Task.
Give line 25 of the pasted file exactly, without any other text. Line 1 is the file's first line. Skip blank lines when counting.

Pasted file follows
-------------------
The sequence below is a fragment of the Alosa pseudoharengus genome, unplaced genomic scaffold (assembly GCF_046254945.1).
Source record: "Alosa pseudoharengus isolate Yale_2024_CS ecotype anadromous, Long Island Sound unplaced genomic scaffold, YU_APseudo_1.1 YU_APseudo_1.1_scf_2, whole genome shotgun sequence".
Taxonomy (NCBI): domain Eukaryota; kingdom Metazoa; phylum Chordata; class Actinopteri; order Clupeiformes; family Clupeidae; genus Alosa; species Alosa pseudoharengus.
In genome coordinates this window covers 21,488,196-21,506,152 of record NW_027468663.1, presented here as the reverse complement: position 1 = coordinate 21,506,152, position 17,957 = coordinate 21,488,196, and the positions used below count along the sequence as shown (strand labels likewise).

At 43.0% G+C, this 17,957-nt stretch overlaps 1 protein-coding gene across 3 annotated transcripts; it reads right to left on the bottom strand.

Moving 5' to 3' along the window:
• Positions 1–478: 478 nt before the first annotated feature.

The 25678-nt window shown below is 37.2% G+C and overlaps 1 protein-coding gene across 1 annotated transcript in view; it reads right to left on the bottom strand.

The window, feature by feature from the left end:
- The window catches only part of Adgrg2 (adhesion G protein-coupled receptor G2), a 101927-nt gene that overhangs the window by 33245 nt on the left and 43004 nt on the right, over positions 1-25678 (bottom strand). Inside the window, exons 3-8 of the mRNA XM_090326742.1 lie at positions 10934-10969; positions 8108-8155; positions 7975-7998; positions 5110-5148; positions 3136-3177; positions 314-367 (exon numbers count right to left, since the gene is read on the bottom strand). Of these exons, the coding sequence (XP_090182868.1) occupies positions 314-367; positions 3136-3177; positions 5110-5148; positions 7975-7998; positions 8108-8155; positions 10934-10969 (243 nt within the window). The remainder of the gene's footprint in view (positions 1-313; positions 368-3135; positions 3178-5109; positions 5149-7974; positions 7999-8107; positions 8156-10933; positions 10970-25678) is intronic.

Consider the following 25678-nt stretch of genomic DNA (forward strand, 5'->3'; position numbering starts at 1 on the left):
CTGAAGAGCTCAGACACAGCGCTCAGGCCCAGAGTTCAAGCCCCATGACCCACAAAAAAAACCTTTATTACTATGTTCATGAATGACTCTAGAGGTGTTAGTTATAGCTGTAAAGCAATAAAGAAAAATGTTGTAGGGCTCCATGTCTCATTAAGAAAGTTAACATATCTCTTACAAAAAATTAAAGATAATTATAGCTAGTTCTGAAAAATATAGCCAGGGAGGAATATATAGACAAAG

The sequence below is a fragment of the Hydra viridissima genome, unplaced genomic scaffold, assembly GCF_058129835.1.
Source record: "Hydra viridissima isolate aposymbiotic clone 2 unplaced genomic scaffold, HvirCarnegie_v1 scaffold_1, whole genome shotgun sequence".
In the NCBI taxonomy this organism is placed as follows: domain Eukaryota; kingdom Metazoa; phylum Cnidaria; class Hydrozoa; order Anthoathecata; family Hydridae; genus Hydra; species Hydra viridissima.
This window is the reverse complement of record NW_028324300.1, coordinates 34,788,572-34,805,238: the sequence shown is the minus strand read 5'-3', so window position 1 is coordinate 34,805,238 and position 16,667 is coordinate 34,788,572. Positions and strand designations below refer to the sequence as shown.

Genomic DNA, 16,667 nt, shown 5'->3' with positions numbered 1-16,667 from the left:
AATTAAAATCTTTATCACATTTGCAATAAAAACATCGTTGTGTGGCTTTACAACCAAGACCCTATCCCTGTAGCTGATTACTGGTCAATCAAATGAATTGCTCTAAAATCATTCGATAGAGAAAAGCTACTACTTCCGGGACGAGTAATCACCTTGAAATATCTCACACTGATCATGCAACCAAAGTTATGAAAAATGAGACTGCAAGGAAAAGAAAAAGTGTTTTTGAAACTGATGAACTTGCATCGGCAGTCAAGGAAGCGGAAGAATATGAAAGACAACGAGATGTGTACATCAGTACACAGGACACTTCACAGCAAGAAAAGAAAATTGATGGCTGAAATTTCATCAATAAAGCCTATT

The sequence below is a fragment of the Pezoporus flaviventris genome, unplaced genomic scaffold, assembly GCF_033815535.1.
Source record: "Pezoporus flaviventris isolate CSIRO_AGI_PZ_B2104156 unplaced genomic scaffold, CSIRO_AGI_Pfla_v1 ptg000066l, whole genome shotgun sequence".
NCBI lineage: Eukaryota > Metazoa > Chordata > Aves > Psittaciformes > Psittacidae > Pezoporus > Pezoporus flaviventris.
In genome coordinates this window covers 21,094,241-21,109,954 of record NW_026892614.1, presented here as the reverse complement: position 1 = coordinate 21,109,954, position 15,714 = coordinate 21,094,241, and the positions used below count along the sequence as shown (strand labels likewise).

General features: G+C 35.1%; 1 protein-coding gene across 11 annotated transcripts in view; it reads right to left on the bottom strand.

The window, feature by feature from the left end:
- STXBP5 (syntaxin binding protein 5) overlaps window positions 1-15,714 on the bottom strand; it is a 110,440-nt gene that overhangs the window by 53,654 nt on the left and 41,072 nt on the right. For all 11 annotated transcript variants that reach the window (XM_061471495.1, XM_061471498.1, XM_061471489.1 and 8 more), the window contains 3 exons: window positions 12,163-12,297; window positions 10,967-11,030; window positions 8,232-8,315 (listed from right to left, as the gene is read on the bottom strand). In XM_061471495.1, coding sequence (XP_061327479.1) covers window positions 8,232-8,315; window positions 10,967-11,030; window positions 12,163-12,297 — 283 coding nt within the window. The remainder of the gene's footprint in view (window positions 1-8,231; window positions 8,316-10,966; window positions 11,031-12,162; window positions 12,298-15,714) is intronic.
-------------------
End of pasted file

- STXBP5 (syntaxin binding protein 5) overlaps window positions 1-15,714 on the bottom strand; it is a 110,440-nt gene that overhangs the window by 53,654 nt on the left and 41,072 nt on the right. For all 11 annotated transcript variants that reach the window (XM_061471495.1, XM_061471498.1, XM_061471489.1 and 8 more), the window contains 3 exons: window positions 12,163-12,297; window positions 10,967-11,030; window positions 8,232-8,315 (listed from right to left, as the gene is read on the bottom strand). In XM_061471495.1, coding sequence (XP_061327479.1) covers window positions 8,232-8,315; window positions 10,967-11,030; window positions 12,163-12,297 — 283 coding nt within the window. The remainder of the gene's footprint in view (window positions 1-8,231; window positions 8,316-10,966; window positions 11,031-12,162; window positions 12,298-15,714) is intronic.